The Centers for Disease Control and Prevention (CDC) estimates about 240,000 new cases of invasive breast cancer in women and about 42,000 deaths each year. Breast cancer, like many other cancers, can have a variety of risk factors. Some of them, such as being a woman, a family history of breast cancer, and growing older, are unavoidable. But there are steps you can take to reduce your risk of breast cancer or to catch breast cancer at an earlier and more treatable stage.
What you can do to prevent breast cancer
Talk to your doctor — The first step toward a healthy lifestyle is knowledge – know where you are and what your goals are. Have a heart-to-heart talk with your doctor, and take whatever he or she says to you very seriously, and make sure to let your doctor be aware of any physical changes you might be noticing.
“You should be aware of any changes to the breast,” said Dr. Benjamin Banasiewicz, OB/GYN at Med Center Health’s Women’s Health Specialists. “The thing everyone thinks about is new lumps, bumps, things like that, but it could also be changes in the skin, discolorations, changes in the nipple such as indentations or nipple discharge can also be a sign of breast cancer.”
Limit alcohol — There is a clear link between alcohol and an increased risk of developing breast cancer, which increases with the amount of alcohol consumed. Those who have 2 to 5 drinks daily have about 1 1/2 times the risk of women who don’t drink at all.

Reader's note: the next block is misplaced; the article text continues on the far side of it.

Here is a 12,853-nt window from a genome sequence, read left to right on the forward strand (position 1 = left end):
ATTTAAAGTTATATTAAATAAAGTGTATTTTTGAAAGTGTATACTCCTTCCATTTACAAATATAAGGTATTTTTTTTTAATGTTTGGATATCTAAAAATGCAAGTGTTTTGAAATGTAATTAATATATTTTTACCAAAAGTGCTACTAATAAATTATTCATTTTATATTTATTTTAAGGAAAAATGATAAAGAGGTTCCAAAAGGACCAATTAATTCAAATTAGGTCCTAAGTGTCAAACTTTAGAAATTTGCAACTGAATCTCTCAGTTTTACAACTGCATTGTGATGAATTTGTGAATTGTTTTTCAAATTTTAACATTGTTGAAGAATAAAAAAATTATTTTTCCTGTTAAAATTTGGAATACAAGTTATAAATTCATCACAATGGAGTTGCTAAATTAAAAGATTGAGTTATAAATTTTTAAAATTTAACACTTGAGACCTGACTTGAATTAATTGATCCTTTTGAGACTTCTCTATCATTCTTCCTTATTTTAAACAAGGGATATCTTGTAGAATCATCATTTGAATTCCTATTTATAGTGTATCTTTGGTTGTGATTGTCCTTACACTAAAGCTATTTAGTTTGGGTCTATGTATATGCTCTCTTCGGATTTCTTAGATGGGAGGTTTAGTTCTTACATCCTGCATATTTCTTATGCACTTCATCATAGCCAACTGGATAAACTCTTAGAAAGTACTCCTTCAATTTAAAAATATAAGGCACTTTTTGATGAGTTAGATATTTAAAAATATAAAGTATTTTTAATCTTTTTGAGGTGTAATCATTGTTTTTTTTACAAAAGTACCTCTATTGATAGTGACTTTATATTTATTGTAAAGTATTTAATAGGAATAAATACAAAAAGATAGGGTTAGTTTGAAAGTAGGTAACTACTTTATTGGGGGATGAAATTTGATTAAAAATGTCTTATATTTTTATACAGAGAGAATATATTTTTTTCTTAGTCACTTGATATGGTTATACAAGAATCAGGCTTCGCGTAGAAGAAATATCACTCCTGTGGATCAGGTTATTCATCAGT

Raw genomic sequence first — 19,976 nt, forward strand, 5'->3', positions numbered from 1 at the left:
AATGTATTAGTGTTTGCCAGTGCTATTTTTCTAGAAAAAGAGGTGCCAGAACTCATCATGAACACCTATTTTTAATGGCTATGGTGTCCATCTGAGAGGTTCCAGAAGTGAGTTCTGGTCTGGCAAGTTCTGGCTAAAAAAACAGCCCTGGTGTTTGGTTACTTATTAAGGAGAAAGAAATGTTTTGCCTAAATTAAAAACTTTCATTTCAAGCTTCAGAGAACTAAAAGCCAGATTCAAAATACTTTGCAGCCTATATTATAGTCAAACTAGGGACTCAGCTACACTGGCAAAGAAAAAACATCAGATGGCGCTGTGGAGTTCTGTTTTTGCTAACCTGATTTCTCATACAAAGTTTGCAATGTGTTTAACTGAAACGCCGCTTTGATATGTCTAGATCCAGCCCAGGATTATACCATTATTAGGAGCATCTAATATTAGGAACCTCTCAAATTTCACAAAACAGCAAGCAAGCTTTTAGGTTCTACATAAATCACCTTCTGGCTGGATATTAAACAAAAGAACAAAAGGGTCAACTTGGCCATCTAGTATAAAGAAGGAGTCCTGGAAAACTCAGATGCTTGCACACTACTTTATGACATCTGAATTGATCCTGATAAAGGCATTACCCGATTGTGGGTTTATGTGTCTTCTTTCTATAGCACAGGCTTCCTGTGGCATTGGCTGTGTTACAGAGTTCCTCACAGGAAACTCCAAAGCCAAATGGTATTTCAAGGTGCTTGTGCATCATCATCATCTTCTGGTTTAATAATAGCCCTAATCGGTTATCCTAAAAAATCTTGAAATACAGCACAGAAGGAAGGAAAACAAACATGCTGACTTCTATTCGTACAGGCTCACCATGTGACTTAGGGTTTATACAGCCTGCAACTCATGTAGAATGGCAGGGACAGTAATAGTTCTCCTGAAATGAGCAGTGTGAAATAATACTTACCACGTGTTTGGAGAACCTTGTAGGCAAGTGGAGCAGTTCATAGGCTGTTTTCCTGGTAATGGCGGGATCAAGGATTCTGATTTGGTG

Maintain healthy weight, especially after menopause — After menopause, most of a woman’s estrogen comes from fat tissue. Having more fat tissue can increase your chance of getting breast cancer by raising estrogen levels.
Keep moving — As with many other illnesses, breast cancer risk is reduced by regular exercise. As little as 1.25 to 2.5 hours per week of brisk walking may reduce a woman’s risk by as much as 18%.
What you can do to identify breast cancer at an early stage
One of the single most important things a woman can do for herself is annual screening mammograms. Mammography, especially 3D mammography, is still the best exam for breast cancer screening.
“A screening mammogram is much more sensitive at picking up small changes in the breast that we may miss on a physical exam in the office or home breast exam,” said Dr. Banasiewicz. “The earlier you catch breast cancer the easier it is to treat and the chances of mortality are lower the earlier it is detected. If you get a mammogram and it catches it at an early stage, that’s going to be a much easier route of treatment and much less invasive than it would be if it was treated at an advanced stage.”
Numerous scientific studies have confirmed up to a 40% decrease in breast cancer death rates in women who undergo annual mammography. Recommendations on when to start screening vary between age 40 and 45 for most women without significant family history. Talk to your doctor to see what is right for you based on your personal and family health histories.
To schedule an appointment with a doctor at Med Center Health’s Women’s Health Specialists, you can call (270) 781-0075 or visit: medcenterhealth.org/womens-health-specialists.